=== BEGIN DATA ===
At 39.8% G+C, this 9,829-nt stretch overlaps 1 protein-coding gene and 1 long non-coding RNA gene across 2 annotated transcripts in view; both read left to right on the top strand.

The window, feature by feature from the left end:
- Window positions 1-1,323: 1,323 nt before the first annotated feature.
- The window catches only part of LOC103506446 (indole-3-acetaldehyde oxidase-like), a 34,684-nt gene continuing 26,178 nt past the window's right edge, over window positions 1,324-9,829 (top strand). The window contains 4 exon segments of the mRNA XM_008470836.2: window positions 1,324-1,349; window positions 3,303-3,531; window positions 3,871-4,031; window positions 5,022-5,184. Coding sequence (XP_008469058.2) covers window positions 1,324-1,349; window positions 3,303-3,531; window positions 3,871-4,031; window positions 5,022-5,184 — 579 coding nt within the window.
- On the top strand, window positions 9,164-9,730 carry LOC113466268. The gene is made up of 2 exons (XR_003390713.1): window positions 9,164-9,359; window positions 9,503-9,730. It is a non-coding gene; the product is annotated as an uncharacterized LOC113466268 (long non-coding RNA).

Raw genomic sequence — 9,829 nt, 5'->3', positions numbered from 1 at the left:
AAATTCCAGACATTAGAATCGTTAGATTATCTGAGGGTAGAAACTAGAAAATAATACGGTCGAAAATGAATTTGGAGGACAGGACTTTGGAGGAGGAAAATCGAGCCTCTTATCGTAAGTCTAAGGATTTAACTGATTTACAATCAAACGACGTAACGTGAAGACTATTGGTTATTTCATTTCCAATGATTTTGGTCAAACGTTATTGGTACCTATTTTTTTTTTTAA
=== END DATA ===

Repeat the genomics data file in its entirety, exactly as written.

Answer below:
At 39.8% G+C, this 9,829-nt stretch overlaps 1 protein-coding gene and 1 long non-coding RNA gene across 2 annotated transcripts in view; both read left to right on the top strand.

The window, feature by feature from the left end:
- Window positions 1-1,323: 1,323 nt before the first annotated feature.
- The window catches only part of LOC103506446 (indole-3-acetaldehyde oxidase-like), a 34,684-nt gene continuing 26,178 nt past the window's right edge, over window positions 1,324-9,829 (top strand). The window contains 4 exon segments of the mRNA XM_008470836.2: window positions 1,324-1,349; window positions 3,303-3,531; window positions 3,871-4,031; window positions 5,022-5,184. Coding sequence (XP_008469058.2) covers window positions 1,324-1,349; window positions 3,303-3,531; window positions 3,871-4,031; window positions 5,022-5,184 — 579 coding nt within the window.
- On the top strand, window positions 9,164-9,730 carry LOC113466268. The gene is made up of 2 exons (XR_003390713.1): window positions 9,164-9,359; window positions 9,503-9,730. It is a non-coding gene; the product is annotated as an uncharacterized LOC113466268 (long non-coding RNA).

Raw genomic sequence — 9,829 nt, 5'->3', positions numbered from 1 at the left:
AAATTCCAGACATTAGAATCGTTAGATTATCTGAGGGTAGAAACTAGAAAATAATACGGTCGAAAATGAATTTGGAGGACAGGACTTTGGAGGAGGAAAATCGAGCCTCTTATCGTAAGTCTAAGGATTTAACTGATTTACAATCAAACGACGTAACGTGAAGACTATTGGTTATTTCATTTCCAATGATTTTGGTCAAACGTTATTGGTACCTATTTTTTTTTTTAA